Forecast looks sunny again for Miami condo sales
The New York Post, October 27, 2011
Summer was hardly a vacation for those in the business of selling Miami real estate.
“I didn’t go to St. Tropez because of this,” says developer Gil Dezer, whose Sunny Isles Beach condo projects include the 384-unit Trump Royale and the three-building, 813-unit Trump Towers.
Dezer reports that he sold more than $100 million in Trump units during June, July and August ($50 million alone in August, including a $29 million, 34-unit bulk deal). He’s closed more than $1 billion in Trump condos overall and has only about 75 units left.
Recent Trump sales have been priced at about $525 per square foot. That’s significantly less than the $1,000-per-square-foot contracts buyers walked away from in 2009 after the financial crisis hit, but Dezer, who’s paid off the construction loans for all four buildings, seems satisfied. (Donald Trump participated in a ceremonial Trump Royale mortgage-burning ritual, lighting the document on fire himself, in January.)
The downturn “made the job challenging,” Dezer says. “Every day was a battle. But when you’re winning, it’s fun.”
Winning could also be used to describe the situation at Icon Brickell. That nearly 1,800-unit downtown colossus, built by the Related Group with designs by Philippe Starck, seemed to be in peril not long ago, and two of its three towers were deeded back to its lenders in May 2010. But Icon Brickell’s now nearly sold out, with more than 1,500 units closing for a total of more than $700 million. When you factor in units in contract, only about 30 condos remain.
“I think the market has consumed the inventory in a much more rapid way than I and probably everybody thought,” says Related Group chairman and CEO Jorge Perez, who adds that most buyers have been foreign. “The Latin American economy has been strong.”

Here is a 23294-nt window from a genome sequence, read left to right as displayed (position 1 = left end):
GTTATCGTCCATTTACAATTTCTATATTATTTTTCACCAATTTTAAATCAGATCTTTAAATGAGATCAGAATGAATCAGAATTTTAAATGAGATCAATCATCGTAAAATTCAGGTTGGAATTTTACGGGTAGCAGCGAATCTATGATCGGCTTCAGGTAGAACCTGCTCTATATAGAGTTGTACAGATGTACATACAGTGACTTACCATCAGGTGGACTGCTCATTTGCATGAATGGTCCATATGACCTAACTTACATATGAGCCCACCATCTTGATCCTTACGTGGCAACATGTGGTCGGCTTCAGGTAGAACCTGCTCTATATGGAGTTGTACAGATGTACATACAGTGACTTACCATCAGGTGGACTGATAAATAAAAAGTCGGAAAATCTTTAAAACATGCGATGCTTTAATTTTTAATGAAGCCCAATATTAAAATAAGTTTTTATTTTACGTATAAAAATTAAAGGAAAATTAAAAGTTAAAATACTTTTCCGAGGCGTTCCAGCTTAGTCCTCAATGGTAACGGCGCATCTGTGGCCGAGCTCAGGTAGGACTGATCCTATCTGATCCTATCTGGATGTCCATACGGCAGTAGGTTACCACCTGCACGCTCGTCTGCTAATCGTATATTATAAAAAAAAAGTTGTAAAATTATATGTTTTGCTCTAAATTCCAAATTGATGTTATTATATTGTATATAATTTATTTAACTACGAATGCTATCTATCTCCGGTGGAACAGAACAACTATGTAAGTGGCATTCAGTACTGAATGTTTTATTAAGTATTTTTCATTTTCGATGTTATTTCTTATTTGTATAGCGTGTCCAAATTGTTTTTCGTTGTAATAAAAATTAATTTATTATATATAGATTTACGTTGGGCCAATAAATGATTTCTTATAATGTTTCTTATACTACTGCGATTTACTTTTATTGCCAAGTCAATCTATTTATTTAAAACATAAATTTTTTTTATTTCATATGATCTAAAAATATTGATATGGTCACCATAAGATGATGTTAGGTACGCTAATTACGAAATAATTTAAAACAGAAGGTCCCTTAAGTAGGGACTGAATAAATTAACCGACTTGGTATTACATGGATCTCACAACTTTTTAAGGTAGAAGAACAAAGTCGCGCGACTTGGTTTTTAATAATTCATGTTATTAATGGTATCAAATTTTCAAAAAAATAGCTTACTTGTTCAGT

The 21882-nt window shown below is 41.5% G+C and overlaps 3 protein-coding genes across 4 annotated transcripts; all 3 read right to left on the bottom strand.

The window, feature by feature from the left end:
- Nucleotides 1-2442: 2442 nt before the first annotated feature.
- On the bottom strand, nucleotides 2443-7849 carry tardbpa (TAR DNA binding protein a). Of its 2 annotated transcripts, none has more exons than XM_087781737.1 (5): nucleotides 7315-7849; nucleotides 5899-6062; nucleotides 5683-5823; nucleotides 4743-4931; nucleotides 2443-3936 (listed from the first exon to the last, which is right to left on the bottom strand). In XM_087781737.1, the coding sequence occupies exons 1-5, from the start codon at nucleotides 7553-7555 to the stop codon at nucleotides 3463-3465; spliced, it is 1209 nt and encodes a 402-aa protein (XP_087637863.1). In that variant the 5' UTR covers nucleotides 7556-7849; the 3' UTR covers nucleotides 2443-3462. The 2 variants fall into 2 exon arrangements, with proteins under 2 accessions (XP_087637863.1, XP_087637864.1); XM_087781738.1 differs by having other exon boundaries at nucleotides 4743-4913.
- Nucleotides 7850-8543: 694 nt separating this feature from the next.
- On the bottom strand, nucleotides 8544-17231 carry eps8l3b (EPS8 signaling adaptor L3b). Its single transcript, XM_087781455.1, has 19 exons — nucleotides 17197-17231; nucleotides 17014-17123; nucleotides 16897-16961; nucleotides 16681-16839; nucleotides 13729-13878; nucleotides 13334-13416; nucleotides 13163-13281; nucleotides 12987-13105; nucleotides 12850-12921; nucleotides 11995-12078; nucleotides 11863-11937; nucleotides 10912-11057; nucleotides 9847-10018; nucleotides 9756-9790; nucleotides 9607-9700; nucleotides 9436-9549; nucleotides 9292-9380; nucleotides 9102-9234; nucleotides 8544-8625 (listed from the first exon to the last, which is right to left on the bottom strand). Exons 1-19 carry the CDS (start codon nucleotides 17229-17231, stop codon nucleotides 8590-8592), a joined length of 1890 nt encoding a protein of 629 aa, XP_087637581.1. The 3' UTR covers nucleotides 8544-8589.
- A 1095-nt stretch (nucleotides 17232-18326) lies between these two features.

“The forecast was that we would sell all the units in three years at an average price of $350 per square foot,” says Edgardo Defortuna, president of Fortune International Realty, which started selling Icon Brickell in June 2010.
Less than a year and half later, Fortune is almost done and seeing prices at about $400 per square foot.
Demand has been so strong that Perez is now building another downtown development. The 192-unit MyBrickell is a couple years away from completion, but Related’s received “over 60 reservations” for condos before officially launching sales. Unlike Icon Brickell, MyBrickell isn’t on the water, and Perez is “passing on the cheaper construction costs and the deal we got on the land” to offer units, with interiors by Karim Rashid, for about $300 per square foot.
Defortuna, meanwhile, is now selling downtown’s Paramount Bay, a 346-unit building resurrected out of foreclosure by owners iStar Residential and ST Residential. Musician Lenny Kravitz’s Kravitz Design firm is working on the building, where prices are about $400 per square foot.
South Beach, with significantly pricier properties, is seeing lots of action, too.
“The summer was uncharacteristically busy,” says Vanessa Grout, president of Douglas Elliman Florida, which has three South Beach offices. “We certainly didn’t take a vacation.”
According to Douglas Elliman’s latest Miami market report, South Beach condos sold for an average of $515 per square foot during the third quarter. But this factors in distressed properties, including units bought out of foreclosure.
At the market’s top end, the W South Beach Hotel & Residences has closed about $260 million in condos at an average of $1,700-plus per square foot, developer David Edelstein says. The W sold more than $50 million during the summer.